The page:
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ThinkPad TrackPoint has tried to create a better mouse

In today’s digital age, it sometimes seems that hardware has taken the place of software that drives our devices. Button of the month we will examine what some of these buttons and switches look like on old and new devices to appreciate how we interact with them on a physical and tactile level.

It goes by many names: the TrackPoint, the nub, the mouse nipple, the pointing stick, the strange red dot on the keyboard. I love or hate, the famous mouse solution – or notorious – has practically become the symbol of laptops focused on the ThinkPad business. It̵

7;s a well thought out, but ultimately failed alternative to the now ubiquitous trackpad. But there is one argument to argue that it might actually be a better form of laptop mouse, as bizarre as it is nowadays.

Initiated by IBM in 1992 (before Lenovo acquired the ThinkPad brand) and persisting to this day, the intention behind the TrackPoint is fundamentally different from other input methods: in particular, unlike most other mouse shapes, the TrackPoint is based on pressure, not movement. With a traditional mouse or trackpad, you physically move around an object in a similar way to how you want to move the cursor, whether you are moving your finger on a trackpad or an entire hand-held mouse. The TrackPoint works more like a small joystick, though. The cursor moves according to the direction and pressure exerted on the tip. Apply more pressure and the mouse moves (or scrolls) faster.

It is a much steeper learning curve to follow. It is easy to understand how a mouse moves, as it translates movement more directly. Move your hand in a circle and also the cursor. Move quickly, the cursor moves quickly. But the TrackPoint requires more skills. You have to learn how to apply pressure to move the mouse the way you want.

Despite this initial difficulty, TrackPoint enthusiasts claim numerous benefits for those who wish to learn. Being in the center of the keyboard allows for almost instant access, instead of having to move your hands down on the trackpad every time you want to move the mouse. In combination with tactile typing, TrackPoint promises an ultra-fast keyboard experience that never asks you to move your hands or look away from the screen.

There are also other advantages: the TrackPoint is infinitely smooth, unlike a traditional mouse or trackpad, which requires the repositioning of the finger or hand when reaching the edge of the trackpad or mouse pad. It also takes up less physical space than a trackpad (although this is certainly less relevant in today’s world than larger laptops).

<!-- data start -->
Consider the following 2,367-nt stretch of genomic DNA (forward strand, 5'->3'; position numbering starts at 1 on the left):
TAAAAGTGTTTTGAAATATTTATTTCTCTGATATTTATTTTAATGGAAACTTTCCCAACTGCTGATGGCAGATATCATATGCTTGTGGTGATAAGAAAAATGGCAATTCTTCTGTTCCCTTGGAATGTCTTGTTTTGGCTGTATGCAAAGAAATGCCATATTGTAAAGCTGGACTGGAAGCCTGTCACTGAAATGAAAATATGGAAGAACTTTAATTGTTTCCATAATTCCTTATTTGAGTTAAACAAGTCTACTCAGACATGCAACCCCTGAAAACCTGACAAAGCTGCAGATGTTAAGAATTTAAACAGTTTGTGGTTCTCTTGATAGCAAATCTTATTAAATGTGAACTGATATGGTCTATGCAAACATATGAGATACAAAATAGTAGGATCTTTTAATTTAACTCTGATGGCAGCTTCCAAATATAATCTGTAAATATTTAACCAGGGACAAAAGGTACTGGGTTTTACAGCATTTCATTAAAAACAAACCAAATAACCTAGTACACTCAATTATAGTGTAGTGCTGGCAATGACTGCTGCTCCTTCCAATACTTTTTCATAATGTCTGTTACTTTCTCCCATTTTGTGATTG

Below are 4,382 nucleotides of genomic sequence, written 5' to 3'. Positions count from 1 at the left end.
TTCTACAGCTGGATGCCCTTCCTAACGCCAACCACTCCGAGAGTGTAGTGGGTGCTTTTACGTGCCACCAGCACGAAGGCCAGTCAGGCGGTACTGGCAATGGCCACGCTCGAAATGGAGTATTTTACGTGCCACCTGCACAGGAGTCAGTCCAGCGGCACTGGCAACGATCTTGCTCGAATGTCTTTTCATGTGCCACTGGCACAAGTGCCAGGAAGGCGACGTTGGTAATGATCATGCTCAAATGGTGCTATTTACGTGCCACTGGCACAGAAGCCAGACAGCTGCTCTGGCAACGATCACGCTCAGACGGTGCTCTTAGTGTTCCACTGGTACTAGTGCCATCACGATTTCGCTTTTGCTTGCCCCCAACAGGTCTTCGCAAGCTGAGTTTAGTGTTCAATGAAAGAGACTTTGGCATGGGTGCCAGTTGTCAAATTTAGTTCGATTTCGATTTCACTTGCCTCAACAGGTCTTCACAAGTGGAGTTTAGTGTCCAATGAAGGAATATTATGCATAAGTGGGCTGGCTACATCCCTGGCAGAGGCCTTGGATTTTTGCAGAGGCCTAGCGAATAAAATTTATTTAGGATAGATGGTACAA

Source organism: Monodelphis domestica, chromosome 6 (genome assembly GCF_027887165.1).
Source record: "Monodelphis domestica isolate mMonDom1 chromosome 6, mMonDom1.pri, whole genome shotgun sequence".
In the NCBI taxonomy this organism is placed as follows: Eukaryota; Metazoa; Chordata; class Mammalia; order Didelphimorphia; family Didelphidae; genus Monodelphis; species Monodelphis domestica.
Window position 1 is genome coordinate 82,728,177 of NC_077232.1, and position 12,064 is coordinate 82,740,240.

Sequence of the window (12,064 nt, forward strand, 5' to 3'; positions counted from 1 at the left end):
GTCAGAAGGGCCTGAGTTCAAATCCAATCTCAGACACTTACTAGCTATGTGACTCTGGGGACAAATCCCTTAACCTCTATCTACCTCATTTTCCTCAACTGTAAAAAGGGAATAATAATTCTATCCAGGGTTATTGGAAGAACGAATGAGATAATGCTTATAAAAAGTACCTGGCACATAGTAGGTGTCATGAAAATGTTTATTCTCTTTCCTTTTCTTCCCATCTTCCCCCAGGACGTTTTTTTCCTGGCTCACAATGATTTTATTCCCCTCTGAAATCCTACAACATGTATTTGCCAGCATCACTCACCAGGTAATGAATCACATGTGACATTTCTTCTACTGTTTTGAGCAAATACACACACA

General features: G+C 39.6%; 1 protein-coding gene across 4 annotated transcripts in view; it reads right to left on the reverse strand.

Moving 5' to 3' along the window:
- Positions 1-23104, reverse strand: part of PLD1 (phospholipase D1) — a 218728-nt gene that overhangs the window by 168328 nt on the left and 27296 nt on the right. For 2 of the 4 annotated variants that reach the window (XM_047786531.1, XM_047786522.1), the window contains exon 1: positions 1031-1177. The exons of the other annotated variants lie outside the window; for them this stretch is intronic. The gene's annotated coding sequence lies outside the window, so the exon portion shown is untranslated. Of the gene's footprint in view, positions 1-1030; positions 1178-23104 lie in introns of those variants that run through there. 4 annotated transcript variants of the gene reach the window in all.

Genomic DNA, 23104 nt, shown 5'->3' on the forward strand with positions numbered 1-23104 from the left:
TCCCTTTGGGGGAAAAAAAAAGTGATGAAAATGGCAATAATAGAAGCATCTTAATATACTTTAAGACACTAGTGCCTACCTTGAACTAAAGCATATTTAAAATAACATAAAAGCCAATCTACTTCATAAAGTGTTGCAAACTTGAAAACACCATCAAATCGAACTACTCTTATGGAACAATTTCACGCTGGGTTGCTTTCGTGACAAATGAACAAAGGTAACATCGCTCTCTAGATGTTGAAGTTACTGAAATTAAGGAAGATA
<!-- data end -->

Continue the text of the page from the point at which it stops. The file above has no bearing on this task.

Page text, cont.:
Not everyone agrees, of course: the TrackPoint dates back to a time when browsing documents and spreadsheets was the most important thing you could do on a laptop, and it is more difficult to use it for long and fluid movements ( like, say, using a pen tool in Photoshop to outline a shape). Touchpads have also come a long way since the 1990s. Modern touchpads are miles far better than before, with full-fledged multitouch gestures and integrated buttons, while TrackPoint technology hasn’t gotten the same attention.

It’s hard to imagine now, with touchpads that have been adopted almost universally as a de facto control method for laptops, but at one point TrackPoints was an equally viable option for the main input of the laptop mouse, with other large companies like Dell, HP, and Toshiba all offer the input method. In an alternate timeline, the TrackPoint, not the trackpad, could have become the dominant mouse mode on laptops, instead of the less curiosity it is today.

The TrackPoint’s appeal is one that many – including myself – find difficult to explain. And based on the relative scarcity of mouse with pointing stick on most products outside the ThinkPad universe (the only other device that comes to mind that uses one is the New Nintendo 3DS of 2014, with its C-stick), it seems that most of the world agrees.

But even today, TrackPoint fans on the Internet continue to swear by their preferred input method and will not meditate on any argument that it is not the best form of computer browsing (the ThinkPad subreddit, for example, is full of popular posts. ). It’s like non-QWERTY keyboard layouts in this regard: well thought out, potentially better to use alternatives that exist only at the edge of computing because other input methods are much more popular and it would take too much effort to switch.

Despite the trackpad’s supremacy, the TrackPoint continues to live: Lenovo’s top-of-the-range ThinkPad X1 Carbon laptop, for example, still offers a TrackPoint alongside a traditional trackpad. And of course, the TrackPoint II Bluetooth keyboard seen here allows you to use a touch of the mouse with any computer, if you prefer. David Hill, then head of Lenovo’s design, could have said it better in 2017: “Some people understand it and some don’t; some people acquire the taste. It’s difficult to explain, but I still think it’s useful.”

But in the end, the TrackPoint is proof that however difficult it is to build a better mouse trap, it may be even more difficult to build a better mouse.

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